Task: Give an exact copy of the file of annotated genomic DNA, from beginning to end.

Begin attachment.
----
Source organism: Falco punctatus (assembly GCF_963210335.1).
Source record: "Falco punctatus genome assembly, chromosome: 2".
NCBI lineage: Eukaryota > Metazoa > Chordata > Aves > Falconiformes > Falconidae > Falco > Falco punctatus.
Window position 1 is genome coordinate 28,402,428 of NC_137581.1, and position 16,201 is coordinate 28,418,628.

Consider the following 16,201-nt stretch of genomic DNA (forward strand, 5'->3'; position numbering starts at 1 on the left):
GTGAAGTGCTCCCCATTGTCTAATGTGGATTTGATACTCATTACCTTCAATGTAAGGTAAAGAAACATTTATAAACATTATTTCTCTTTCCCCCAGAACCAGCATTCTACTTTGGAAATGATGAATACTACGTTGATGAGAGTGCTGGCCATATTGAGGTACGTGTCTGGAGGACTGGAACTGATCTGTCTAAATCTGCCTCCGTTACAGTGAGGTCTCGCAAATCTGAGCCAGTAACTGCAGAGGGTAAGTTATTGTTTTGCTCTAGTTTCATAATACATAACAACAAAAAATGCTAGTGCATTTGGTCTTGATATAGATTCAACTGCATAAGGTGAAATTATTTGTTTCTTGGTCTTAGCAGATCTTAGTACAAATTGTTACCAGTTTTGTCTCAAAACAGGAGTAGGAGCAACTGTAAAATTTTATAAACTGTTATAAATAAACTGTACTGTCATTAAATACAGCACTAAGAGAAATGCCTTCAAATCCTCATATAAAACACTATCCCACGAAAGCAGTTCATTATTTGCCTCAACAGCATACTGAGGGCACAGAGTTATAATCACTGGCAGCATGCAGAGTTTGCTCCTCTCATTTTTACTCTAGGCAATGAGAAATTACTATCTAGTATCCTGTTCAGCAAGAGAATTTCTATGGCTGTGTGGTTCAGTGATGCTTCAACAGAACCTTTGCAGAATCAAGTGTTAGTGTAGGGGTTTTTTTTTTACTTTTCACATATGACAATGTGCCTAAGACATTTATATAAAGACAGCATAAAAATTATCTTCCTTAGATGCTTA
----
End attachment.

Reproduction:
Source organism: Falco punctatus (assembly GCF_963210335.1).
Source record: "Falco punctatus genome assembly, chromosome: 2".
NCBI lineage: Eukaryota > Metazoa > Chordata > Aves > Falconiformes > Falconidae > Falco > Falco punctatus.
Window position 1 is genome coordinate 28,402,428 of NC_137581.1, and position 16,201 is coordinate 28,418,628.

Consider the following 16,201-nt stretch of genomic DNA (forward strand, 5'->3'; position numbering starts at 1 on the left):
GTGAAGTGCTCCCCATTGTCTAATGTGGATTTGATACTCATTACCTTCAATGTAAGGTAAAGAAACATTTATAAACATTATTTCTCTTTCCCCCAGAACCAGCATTCTACTTTGGAAATGATGAATACTACGTTGATGAGAGTGCTGGCCATATTGAGGTACGTGTCTGGAGGACTGGAACTGATCTGTCTAAATCTGCCTCCGTTACAGTGAGGTCTCGCAAATCTGAGCCAGTAACTGCAGAGGGTAAGTTATTGTTTTGCTCTAGTTTCATAATACATAACAACAAAAAATGCTAGTGCATTTGGTCTTGATATAGATTCAACTGCATAAGGTGAAATTATTTGTTTCTTGGTCTTAGCAGATCTTAGTACAAATTGTTACCAGTTTTGTCTCAAAACAGGAGTAGGAGCAACTGTAAAATTTTATAAACTGTTATAAATAAACTGTACTGTCATTAAATACAGCACTAAGAGAAATGCCTTCAAATCCTCATATAAAACACTATCCCACGAAAGCAGTTCATTATTTGCCTCAACAGCATACTGAGGGCACAGAGTTATAATCACTGGCAGCATGCAGAGTTTGCTCCTCTCATTTTTACTCTAGGCAATGAGAAATTACTATCTAGTATCCTGTTCAGCAAGAGAATTTCTATGGCTGTGTGGTTCAGTGATGCTTCAACAGAACCTTTGCAGAATCAAGTGTTAGTGTAGGGGTTTTTTTTTTACTTTTCACATATGACAATGTGCCTAAGACATTTATATAAAGACAGCATAAAAATTATCTTCCTTAGATGCTTA